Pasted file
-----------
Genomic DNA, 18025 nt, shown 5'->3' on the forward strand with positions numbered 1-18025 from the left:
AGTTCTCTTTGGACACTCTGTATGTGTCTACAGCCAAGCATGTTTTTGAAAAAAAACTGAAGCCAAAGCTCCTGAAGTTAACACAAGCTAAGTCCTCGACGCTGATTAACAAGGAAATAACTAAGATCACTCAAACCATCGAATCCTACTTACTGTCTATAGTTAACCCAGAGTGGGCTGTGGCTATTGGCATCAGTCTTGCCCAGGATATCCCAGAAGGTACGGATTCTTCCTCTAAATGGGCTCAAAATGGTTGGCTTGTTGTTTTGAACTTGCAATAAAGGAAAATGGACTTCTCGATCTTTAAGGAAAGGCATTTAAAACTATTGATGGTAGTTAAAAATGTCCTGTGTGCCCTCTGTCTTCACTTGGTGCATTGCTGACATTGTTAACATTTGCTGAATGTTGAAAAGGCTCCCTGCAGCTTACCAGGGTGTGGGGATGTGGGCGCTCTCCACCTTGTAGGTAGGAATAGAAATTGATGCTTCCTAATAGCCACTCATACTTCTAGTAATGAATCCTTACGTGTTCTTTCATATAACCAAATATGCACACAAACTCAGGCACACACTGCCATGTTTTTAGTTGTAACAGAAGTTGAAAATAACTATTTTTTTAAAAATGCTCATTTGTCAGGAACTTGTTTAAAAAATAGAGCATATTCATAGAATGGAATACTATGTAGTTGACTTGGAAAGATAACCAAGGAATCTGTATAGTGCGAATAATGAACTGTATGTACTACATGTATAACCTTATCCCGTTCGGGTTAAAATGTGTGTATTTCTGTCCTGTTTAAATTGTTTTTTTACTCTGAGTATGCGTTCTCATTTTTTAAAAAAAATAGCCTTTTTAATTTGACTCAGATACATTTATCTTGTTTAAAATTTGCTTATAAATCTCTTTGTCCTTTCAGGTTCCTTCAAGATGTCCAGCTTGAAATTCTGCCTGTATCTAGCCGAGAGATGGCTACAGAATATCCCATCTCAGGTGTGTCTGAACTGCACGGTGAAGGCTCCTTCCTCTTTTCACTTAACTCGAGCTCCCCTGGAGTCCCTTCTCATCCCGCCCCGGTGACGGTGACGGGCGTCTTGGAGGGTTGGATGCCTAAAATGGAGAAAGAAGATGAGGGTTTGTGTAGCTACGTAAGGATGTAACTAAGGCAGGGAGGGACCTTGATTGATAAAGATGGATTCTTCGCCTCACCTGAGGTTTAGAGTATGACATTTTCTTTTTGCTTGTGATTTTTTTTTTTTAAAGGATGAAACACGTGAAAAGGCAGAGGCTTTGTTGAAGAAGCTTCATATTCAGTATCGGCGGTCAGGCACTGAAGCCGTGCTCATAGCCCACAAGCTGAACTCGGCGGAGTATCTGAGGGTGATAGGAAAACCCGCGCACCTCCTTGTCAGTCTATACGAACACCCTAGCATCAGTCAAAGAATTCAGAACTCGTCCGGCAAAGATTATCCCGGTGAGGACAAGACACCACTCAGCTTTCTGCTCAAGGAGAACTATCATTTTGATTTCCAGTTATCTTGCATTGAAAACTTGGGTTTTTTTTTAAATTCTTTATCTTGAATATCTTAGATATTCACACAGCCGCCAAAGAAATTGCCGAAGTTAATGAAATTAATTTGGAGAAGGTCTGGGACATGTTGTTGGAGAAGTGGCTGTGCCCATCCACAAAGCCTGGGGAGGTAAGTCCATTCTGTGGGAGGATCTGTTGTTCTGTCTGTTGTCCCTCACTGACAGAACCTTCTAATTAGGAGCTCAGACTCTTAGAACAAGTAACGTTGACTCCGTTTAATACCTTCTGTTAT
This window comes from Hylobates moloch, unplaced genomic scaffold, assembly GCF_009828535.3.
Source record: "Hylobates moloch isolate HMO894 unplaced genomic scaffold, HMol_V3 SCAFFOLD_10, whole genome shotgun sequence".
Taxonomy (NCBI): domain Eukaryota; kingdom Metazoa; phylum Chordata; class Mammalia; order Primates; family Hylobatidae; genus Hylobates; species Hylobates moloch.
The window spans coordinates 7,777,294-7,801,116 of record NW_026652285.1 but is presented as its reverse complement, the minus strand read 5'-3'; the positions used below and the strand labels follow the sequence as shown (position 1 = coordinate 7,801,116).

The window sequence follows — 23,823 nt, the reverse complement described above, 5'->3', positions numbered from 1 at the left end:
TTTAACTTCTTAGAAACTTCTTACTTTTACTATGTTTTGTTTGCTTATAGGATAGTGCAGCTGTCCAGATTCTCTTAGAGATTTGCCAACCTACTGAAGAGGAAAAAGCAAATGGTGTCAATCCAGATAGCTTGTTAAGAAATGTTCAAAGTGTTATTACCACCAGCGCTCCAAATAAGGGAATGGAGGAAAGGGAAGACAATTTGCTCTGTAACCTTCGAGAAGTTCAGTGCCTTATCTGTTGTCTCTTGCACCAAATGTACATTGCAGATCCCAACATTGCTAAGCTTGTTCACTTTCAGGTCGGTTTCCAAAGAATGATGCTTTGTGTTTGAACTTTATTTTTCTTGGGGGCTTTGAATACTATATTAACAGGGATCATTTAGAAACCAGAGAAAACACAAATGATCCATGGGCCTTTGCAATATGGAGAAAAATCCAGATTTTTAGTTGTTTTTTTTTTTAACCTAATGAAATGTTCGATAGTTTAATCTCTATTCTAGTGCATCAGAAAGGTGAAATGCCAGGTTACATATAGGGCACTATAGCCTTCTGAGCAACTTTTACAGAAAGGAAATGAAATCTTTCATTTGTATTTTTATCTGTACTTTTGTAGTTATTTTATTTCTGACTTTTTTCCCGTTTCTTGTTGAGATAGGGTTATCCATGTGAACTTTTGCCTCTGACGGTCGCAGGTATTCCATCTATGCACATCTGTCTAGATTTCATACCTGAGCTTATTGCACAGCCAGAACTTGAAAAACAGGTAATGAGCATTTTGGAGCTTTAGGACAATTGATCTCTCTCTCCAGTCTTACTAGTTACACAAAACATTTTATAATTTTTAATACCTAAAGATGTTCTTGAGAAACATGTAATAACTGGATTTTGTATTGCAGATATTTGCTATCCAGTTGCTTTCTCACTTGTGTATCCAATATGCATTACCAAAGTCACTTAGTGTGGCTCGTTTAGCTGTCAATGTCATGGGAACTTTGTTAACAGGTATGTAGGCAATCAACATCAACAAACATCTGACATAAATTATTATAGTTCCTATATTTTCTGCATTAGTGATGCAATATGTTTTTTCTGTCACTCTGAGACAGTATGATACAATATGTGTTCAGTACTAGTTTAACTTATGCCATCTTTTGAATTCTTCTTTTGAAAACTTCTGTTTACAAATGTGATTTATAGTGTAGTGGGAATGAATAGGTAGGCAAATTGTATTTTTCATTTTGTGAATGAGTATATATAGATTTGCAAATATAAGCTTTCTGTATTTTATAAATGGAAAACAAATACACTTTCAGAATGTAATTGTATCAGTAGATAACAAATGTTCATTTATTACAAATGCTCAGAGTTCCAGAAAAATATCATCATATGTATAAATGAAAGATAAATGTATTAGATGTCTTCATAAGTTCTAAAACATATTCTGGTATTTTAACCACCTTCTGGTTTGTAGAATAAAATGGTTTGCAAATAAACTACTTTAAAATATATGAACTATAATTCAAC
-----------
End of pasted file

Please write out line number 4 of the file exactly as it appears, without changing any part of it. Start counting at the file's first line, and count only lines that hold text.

Source record: "Hylobates moloch isolate HMO894 unplaced genomic scaffold, HMol_V3 SCAFFOLD_10, whole genome shotgun sequence".